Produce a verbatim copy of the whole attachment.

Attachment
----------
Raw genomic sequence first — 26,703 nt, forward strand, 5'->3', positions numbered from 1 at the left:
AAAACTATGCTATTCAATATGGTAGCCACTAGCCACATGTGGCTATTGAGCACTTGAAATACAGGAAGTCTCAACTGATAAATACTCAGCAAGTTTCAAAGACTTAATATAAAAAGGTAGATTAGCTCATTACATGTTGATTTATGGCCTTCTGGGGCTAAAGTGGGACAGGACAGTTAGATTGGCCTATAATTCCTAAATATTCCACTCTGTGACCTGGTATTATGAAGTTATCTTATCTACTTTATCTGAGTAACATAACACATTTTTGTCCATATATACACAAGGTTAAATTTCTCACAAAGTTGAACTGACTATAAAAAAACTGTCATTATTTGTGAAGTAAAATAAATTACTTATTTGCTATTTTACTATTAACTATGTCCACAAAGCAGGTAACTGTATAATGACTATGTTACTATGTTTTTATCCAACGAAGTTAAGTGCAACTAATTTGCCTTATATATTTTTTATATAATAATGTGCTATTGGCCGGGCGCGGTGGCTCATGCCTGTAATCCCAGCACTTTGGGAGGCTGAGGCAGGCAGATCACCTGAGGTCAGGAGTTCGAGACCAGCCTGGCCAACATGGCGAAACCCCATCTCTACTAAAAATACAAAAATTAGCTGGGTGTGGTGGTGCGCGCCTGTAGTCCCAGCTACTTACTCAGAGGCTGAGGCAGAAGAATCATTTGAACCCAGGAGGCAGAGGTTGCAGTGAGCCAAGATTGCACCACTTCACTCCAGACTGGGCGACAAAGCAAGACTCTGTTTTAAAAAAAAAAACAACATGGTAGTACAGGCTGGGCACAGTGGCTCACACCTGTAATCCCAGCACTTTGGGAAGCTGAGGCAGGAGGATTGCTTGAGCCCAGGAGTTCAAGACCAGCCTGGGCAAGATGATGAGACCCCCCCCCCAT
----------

Raw genomic sequence first — 26,703 nt, forward strand, 5'->3', positions numbered from 1 at the left:
AAAACTATGCTATTCAATATGGTAGCCACTAGCCACATGTGGCTATTGAGCACTTGAAATACAGGAAGTCTCAACTGATAAATACTCAGCAAGTTTCAAAGACTTAATATAAAAAGGTAGATTAGCTCATTACATGTTGATTTATGGCCTTCTGGGGCTAAAGTGGGACAGGACAGTTAGATTGGCCTATAATTCCTAAATATTCCACTCTGTGACCTGGTATTATGAAGTTATCTTATCTACTTTATCTGAGTAACATAACACATTTTTGTCCATATATACACAAGGTTAAATTTCTCACAAAGTTGAACTGACTATAAAAAAACTGTCATTATTTGTGAAGTAAAATAAATTACTTATTTGCTATTTTACTATTAACTATGTCCACAAAGCAGGTAACTGTATAATGACTATGTTACTATGTTTTTATCCAACGAAGTTAAGTGCAACTAATTTGCCTTATATATTTTTTATATAATAATGTGCTATTGGCCGGGCGCGGTGGCTCATGCCTGTAATCCCAGCACTTTGGGAGGCTGAGGCAGGCAGATCACCTGAGGTCAGGAGTTCGAGACCAGCCTGGCCAACATGGCGAAACCCCATCTCTACTAAAAATACAAAAATTAGCTGGGTGTGGTGGTGCGCGCCTGTAGTCCCAGCTACTTACTCAGAGGCTGAGGCAGAAGAATCATTTGAACCCAGGAGGCAGAGGTTGCAGTGAGCCAAGATTGCACCACTTCACTCCAGACTGGGCGACAAAGCAAGACTCTGTTTTAAAAAAAAAAACAACATGGTAGTACAGGCTGGGCACAGTGGCTCACACCTGTAATCCCAGCACTTTGGGAAGCTGAGGCAGGAGGATTGCTTGAGCCCAGGAGTTCAAGACCAGCCTGGGCAAGATGATGAGACCCCCCCCCCAT